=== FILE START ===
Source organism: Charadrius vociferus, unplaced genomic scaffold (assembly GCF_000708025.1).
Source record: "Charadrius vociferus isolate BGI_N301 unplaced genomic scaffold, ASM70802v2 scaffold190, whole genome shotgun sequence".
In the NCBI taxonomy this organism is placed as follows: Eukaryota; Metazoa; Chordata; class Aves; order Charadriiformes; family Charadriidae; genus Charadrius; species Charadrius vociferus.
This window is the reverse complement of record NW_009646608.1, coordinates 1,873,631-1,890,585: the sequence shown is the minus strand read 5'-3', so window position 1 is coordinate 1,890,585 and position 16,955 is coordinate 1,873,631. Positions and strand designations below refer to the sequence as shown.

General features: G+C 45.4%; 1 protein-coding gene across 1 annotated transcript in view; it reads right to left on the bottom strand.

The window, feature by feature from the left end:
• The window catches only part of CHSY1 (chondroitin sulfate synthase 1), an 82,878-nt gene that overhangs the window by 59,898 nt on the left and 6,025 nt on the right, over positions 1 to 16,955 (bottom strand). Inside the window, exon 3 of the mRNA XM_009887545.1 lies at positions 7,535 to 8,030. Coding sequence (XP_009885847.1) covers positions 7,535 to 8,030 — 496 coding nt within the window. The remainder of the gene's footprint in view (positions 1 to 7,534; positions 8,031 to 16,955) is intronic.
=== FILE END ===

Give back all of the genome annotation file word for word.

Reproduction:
Source organism: Charadrius vociferus, unplaced genomic scaffold (assembly GCF_000708025.1).
Source record: "Charadrius vociferus isolate BGI_N301 unplaced genomic scaffold, ASM70802v2 scaffold190, whole genome shotgun sequence".
In the NCBI taxonomy this organism is placed as follows: Eukaryota; Metazoa; Chordata; class Aves; order Charadriiformes; family Charadriidae; genus Charadrius; species Charadrius vociferus.
This window is the reverse complement of record NW_009646608.1, coordinates 1,873,631-1,890,585: the sequence shown is the minus strand read 5'-3', so window position 1 is coordinate 1,890,585 and position 16,955 is coordinate 1,873,631. Positions and strand designations below refer to the sequence as shown.

General features: G+C 45.4%; 1 protein-coding gene across 1 annotated transcript in view; it reads right to left on the bottom strand.

The window, feature by feature from the left end:
• The window catches only part of CHSY1 (chondroitin sulfate synthase 1), an 82,878-nt gene that overhangs the window by 59,898 nt on the left and 6,025 nt on the right, over positions 1 to 16,955 (bottom strand). Inside the window, exon 3 of the mRNA XM_009887545.1 lies at positions 7,535 to 8,030. Coding sequence (XP_009885847.1) covers positions 7,535 to 8,030 — 496 coding nt within the window. The remainder of the gene's footprint in view (positions 1 to 7,534; positions 8,031 to 16,955) is intronic.